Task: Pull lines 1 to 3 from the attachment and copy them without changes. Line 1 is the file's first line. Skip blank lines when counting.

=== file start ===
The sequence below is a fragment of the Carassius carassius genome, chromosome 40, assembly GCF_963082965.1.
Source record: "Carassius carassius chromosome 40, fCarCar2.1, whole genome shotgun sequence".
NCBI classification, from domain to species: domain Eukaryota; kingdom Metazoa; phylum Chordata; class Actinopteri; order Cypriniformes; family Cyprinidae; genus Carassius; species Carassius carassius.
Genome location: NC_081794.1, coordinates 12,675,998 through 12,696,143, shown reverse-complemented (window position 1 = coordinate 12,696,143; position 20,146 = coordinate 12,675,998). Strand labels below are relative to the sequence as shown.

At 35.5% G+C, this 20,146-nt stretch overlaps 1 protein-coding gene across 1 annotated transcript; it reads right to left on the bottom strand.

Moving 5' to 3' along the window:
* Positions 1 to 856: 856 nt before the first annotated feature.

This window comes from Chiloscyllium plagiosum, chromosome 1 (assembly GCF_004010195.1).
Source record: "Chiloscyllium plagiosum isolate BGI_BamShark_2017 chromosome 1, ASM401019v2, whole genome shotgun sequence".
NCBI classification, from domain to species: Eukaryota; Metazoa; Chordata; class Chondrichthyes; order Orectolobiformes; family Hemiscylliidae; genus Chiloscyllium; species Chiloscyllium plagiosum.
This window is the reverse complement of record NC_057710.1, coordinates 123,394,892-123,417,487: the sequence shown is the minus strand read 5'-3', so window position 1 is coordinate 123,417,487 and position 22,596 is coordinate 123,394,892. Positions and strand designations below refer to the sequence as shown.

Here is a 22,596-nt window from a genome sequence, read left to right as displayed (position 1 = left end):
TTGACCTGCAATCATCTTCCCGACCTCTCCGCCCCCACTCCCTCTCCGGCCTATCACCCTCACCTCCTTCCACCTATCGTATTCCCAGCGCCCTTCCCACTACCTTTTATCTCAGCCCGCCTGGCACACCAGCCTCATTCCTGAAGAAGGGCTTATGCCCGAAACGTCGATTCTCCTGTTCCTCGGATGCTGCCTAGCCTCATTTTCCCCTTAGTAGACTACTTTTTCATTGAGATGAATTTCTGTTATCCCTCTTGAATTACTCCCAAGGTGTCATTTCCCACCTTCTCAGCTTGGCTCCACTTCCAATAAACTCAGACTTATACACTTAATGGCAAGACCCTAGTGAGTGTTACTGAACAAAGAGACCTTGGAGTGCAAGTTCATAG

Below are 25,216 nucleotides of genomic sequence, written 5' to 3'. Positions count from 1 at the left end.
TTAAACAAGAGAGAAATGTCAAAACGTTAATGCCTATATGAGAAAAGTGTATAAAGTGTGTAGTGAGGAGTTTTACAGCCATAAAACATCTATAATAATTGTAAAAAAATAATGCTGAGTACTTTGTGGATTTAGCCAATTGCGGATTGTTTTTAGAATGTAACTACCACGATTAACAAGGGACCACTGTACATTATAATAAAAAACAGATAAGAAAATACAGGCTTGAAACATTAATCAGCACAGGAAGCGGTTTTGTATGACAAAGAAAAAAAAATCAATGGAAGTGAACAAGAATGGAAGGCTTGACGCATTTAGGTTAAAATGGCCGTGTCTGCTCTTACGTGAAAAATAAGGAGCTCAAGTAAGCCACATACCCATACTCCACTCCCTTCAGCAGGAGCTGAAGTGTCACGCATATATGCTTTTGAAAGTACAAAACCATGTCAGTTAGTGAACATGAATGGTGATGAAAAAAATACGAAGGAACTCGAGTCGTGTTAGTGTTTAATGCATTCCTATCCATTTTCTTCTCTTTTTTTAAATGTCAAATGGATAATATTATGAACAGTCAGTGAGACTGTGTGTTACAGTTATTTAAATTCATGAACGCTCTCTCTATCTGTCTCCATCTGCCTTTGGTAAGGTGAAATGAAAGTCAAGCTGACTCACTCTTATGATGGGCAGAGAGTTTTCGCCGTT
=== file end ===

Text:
The sequence below is a fragment of the Carassius carassius genome, chromosome 40, assembly GCF_963082965.1.
Source record: "Carassius carassius chromosome 40, fCarCar2.1, whole genome shotgun sequence".
NCBI classification, from domain to species: domain Eukaryota; kingdom Metazoa; phylum Chordata; class Actinopteri; order Cypriniformes; family Cyprinidae; genus Carassius; species Carassius carassius.